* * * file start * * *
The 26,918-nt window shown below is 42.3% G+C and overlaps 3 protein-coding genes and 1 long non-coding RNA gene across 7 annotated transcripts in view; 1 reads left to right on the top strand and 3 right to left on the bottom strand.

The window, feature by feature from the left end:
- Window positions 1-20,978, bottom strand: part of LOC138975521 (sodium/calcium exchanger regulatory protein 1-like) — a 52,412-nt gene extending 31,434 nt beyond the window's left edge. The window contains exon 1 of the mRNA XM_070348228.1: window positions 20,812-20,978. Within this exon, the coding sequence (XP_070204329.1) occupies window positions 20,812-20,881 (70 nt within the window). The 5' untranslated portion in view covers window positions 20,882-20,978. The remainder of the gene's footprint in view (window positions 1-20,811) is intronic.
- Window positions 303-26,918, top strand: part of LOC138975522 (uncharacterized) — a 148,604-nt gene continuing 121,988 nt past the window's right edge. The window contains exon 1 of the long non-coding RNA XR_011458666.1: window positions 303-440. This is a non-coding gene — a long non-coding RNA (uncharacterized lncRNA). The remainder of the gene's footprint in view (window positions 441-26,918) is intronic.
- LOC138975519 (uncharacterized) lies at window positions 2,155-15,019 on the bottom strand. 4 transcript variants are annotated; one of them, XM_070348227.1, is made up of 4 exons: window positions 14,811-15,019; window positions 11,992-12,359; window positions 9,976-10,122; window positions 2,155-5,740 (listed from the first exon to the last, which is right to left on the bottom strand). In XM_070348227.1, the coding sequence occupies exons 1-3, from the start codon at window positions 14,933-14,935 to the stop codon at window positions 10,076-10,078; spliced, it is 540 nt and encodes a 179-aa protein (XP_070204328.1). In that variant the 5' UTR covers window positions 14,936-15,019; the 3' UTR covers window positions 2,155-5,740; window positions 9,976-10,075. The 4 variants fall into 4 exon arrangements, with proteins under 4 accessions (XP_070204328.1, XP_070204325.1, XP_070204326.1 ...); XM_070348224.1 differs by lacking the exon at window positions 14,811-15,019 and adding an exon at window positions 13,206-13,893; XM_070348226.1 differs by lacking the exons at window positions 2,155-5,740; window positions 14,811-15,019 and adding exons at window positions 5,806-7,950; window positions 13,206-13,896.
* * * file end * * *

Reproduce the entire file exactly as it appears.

The 26,918-nt window shown below is 42.3% G+C and overlaps 3 protein-coding genes and 1 long non-coding RNA gene across 7 annotated transcripts in view; 1 reads left to right on the top strand and 3 right to left on the bottom strand.

The window, feature by feature from the left end:
- Window positions 1-20,978, bottom strand: part of LOC138975521 (sodium/calcium exchanger regulatory protein 1-like) — a 52,412-nt gene extending 31,434 nt beyond the window's left edge. The window contains exon 1 of the mRNA XM_070348228.1: window positions 20,812-20,978. Within this exon, the coding sequence (XP_070204329.1) occupies window positions 20,812-20,881 (70 nt within the window). The 5' untranslated portion in view covers window positions 20,882-20,978. The remainder of the gene's footprint in view (window positions 1-20,811) is intronic.
- Window positions 303-26,918, top strand: part of LOC138975522 (uncharacterized) — a 148,604-nt gene continuing 121,988 nt past the window's right edge. The window contains exon 1 of the long non-coding RNA XR_011458666.1: window positions 303-440. This is a non-coding gene — a long non-coding RNA (uncharacterized lncRNA). The remainder of the gene's footprint in view (window positions 441-26,918) is intronic.
- LOC138975519 (uncharacterized) lies at window positions 2,155-15,019 on the bottom strand. 4 transcript variants are annotated; one of them, XM_070348227.1, is made up of 4 exons: window positions 14,811-15,019; window positions 11,992-12,359; window positions 9,976-10,122; window positions 2,155-5,740 (listed from the first exon to the last, which is right to left on the bottom strand). In XM_070348227.1, the coding sequence occupies exons 1-3, from the start codon at window positions 14,933-14,935 to the stop codon at window positions 10,076-10,078; spliced, it is 540 nt and encodes a 179-aa protein (XP_070204328.1). In that variant the 5' UTR covers window positions 14,936-15,019; the 3' UTR covers window positions 2,155-5,740; window positions 9,976-10,075. The 4 variants fall into 4 exon arrangements, with proteins under 4 accessions (XP_070204328.1, XP_070204325.1, XP_070204326.1 ...); XM_070348224.1 differs by lacking the exon at window positions 14,811-15,019 and adding an exon at window positions 13,206-13,893; XM_070348226.1 differs by lacking the exons at window positions 2,155-5,740; window positions 14,811-15,019 and adding exons at window positions 5,806-7,950; window positions 13,206-13,896.